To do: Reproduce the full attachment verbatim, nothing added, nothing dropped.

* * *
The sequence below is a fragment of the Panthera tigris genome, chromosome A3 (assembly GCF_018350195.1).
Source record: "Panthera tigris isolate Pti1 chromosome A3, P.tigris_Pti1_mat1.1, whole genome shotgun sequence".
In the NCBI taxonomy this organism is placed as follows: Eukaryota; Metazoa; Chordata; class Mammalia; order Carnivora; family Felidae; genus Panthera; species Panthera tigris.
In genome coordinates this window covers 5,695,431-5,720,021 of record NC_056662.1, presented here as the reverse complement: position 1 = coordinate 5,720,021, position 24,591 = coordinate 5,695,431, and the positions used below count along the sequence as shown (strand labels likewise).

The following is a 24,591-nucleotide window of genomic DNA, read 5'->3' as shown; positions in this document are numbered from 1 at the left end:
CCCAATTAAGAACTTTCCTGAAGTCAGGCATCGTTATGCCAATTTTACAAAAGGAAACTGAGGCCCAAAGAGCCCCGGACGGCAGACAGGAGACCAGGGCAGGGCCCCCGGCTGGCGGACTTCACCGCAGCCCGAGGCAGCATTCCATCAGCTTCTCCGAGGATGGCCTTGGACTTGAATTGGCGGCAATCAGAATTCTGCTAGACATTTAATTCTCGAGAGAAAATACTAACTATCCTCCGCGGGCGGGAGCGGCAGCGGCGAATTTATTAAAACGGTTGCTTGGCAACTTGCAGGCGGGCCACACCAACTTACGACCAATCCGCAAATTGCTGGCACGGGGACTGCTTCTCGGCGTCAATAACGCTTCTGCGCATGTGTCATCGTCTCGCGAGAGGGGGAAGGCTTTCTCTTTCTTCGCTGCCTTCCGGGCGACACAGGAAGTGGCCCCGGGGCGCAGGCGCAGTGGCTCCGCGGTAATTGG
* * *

The sequence below is a fragment of the Panthera tigris genome, chromosome A3 (assembly GCF_018350195.1).
Source record: "Panthera tigris isolate Pti1 chromosome A3, P.tigris_Pti1_mat1.1, whole genome shotgun sequence".
In the NCBI taxonomy this organism is placed as follows: Eukaryota; Metazoa; Chordata; class Mammalia; order Carnivora; family Felidae; genus Panthera; species Panthera tigris.
In genome coordinates this window covers 5,695,431-5,720,021 of record NC_056662.1, presented here as the reverse complement: position 1 = coordinate 5,720,021, position 24,591 = coordinate 5,695,431, and the positions used below count along the sequence as shown (strand labels likewise).

The following is a 24,591-nucleotide window of genomic DNA, read 5'->3' as shown; positions in this document are numbered from 1 at the left end:
CCCAATTAAGAACTTTCCTGAAGTCAGGCATCGTTATGCCAATTTTACAAAAGGAAACTGAGGCCCAAAGAGCCCCGGACGGCAGACAGGAGACCAGGGCAGGGCCCCCGGCTGGCGGACTTCACCGCAGCCCGAGGCAGCATTCCATCAGCTTCTCCGAGGATGGCCTTGGACTTGAATTGGCGGCAATCAGAATTCTGCTAGACATTTAATTCTCGAGAGAAAATACTAACTATCCTCCGCGGGCGGGAGCGGCAGCGGCGAATTTATTAAAACGGTTGCTTGGCAACTTGCAGGCGGGCCACACCAACTTACGACCAATCCGCAAATTGCTGGCACGGGGACTGCTTCTCGGCGTCAATAACGCTTCTGCGCATGTGTCATCGTCTCGCGAGAGGGGGAAGGCTTTCTCTTTCTTCGCTGCCTTCCGGGCGACACAGGAAGTGGCCCCGGGGCGCAGGCGCAGTGGCTCCGCGGTAATTGG